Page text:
(4) To bring an object into focus, watch from the side and use the coarse
adjustment to lower the objective until it is below the point at which the object would
normally be expected to come into view.
To avoid damage to slide or microscope, view from side for preliminary
focusing. Then, using the coarse adjustment and at the same time looking
through the ocular, raise the objective very slowly until the field comes into
view. Further adjust to the best image, using only the fine adjustment.
(5) In focusing upward with the fine adjustment, the object will first appear in
faint outline, then gradually more distinctly, and finally, sharply defined. If the
adjustment goes beyond the point of sharp definition, return to the point of greatest
clarity by using the fine adjustment.
(6) Never move an objective downward while looking through the eyepiece.
When the objective is moved downward, always observe the downward motion with the
eye held level with the microscope stage. Failure to observe these precautions can
result in damage to the lens of the objective or the object under study.
e. Care of the Microscope. The microscope is an instrument of precision with
many delicate parts, and it must be handled with the utmost care. Care should not be
confined to the optical elements alone. The microscope is a combination of optical and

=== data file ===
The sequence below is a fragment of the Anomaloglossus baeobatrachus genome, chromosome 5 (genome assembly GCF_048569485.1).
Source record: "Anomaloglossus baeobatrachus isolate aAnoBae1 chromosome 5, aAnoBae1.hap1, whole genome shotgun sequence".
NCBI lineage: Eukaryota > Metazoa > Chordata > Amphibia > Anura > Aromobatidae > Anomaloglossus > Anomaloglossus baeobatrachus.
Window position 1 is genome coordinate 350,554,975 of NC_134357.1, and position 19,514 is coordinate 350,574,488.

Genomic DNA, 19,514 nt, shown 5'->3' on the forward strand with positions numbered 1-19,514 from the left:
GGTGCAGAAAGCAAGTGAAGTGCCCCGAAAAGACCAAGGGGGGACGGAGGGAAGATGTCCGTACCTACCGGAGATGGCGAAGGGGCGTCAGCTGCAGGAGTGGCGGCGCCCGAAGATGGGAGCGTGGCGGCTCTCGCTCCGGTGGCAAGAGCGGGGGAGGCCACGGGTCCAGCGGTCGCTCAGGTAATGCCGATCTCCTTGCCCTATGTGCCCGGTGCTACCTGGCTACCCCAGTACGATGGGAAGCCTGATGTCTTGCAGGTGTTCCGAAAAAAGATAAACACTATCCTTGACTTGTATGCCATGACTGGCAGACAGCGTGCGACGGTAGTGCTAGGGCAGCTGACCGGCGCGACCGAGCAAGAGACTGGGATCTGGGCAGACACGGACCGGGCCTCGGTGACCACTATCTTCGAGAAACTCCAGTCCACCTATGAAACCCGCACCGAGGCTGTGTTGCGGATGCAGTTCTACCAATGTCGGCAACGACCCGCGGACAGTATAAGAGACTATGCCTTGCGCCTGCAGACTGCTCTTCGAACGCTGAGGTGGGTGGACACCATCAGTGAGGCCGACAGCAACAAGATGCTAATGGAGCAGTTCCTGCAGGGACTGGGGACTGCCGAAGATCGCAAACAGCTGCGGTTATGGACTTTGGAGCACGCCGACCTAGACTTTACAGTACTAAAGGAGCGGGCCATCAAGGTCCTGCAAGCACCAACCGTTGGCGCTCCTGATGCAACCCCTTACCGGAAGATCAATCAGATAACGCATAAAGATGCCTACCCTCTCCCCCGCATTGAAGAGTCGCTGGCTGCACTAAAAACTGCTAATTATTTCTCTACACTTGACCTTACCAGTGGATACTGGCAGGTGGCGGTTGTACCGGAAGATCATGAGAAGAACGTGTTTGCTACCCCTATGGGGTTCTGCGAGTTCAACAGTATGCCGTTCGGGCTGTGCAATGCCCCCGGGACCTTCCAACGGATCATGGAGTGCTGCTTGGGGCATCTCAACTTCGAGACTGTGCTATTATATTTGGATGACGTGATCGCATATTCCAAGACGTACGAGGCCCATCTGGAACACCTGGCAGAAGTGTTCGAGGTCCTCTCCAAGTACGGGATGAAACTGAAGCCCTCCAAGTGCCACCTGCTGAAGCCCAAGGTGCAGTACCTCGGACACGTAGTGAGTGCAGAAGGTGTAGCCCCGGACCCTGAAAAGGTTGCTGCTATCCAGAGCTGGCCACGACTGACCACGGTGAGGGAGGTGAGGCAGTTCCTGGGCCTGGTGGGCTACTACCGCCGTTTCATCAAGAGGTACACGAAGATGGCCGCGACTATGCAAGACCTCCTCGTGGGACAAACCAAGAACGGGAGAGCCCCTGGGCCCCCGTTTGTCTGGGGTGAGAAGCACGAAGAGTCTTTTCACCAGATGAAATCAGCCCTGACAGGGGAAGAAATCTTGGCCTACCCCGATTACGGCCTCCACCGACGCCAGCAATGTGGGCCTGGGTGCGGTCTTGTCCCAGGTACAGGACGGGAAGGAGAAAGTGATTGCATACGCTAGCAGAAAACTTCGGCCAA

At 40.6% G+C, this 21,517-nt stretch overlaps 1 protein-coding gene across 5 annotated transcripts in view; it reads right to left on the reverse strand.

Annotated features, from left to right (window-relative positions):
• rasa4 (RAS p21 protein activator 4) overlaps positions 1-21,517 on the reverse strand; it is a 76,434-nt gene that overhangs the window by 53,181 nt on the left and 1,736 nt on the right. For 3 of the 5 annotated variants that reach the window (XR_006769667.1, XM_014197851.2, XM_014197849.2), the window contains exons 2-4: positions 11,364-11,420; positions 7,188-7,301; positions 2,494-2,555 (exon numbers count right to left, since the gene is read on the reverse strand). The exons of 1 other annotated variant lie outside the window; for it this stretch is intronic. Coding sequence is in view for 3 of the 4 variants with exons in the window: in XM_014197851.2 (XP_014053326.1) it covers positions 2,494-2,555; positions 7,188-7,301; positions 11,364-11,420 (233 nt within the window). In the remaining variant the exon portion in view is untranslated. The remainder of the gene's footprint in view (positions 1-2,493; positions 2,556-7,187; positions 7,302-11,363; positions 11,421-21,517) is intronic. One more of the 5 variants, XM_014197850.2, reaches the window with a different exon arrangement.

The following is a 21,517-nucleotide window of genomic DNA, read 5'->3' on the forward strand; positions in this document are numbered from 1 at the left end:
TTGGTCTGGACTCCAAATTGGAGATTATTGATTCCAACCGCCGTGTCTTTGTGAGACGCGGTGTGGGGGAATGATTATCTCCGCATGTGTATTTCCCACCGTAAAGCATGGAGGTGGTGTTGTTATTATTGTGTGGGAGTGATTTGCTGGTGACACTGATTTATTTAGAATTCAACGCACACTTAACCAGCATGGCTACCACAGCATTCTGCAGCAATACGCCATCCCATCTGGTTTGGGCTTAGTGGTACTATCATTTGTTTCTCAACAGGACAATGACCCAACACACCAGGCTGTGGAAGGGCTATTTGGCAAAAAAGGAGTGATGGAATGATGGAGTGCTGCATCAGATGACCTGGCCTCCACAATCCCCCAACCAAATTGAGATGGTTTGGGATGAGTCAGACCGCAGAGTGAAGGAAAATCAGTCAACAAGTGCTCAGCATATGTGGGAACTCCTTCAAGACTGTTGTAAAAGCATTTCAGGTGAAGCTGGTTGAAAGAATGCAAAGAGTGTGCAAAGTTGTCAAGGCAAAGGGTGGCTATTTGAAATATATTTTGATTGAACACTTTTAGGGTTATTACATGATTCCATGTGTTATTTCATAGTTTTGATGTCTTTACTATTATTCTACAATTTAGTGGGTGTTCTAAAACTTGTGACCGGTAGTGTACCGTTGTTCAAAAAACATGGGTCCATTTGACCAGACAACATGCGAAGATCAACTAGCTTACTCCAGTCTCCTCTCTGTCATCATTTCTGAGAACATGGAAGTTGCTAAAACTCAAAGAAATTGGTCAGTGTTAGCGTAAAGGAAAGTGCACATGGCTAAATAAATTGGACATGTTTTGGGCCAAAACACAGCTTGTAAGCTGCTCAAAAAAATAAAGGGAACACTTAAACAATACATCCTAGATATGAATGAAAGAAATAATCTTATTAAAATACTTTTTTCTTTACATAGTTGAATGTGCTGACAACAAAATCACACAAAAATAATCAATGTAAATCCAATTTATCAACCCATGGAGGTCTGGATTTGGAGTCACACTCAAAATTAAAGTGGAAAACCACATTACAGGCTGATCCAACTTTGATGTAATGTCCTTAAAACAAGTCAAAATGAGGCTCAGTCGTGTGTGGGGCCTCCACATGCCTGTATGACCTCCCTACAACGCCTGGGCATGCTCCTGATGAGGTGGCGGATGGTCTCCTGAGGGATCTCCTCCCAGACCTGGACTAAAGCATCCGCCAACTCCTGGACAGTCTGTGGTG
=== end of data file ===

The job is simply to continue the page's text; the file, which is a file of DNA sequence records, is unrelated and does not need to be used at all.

mechanical excellence, one complementing the other. The following precautions should
always be observed in the care of the microscope:
No unauthorized person should manipulate the microscope.
(2) Keep the microscope as free from dirt and dust as possible. Dusty
lenses produce foggy images, while dust in the focusing mechanisms causes excessive
wear of those parts.
(3) The microscope should be always covered when not in use.
(4) Care should be taken to prevent all parts of the microscope from coming
into contact with acid, alkali, chloroform, alcohol, or other substances that corrode metal
or dissolve the cementing substance by means of which the lenses are secured into the
objectives and oculars.
Always carry the microscope with two hands by the arm and base.
Avoid sudden jars I such as placing the microscope on the table with
(7) No dust should be permitted to settle on the lenses nor should the finger
come in contact with any of the surfaces.
(8) The lens system should never be separated, as the lenses are liable to
become decentered and dust can enter.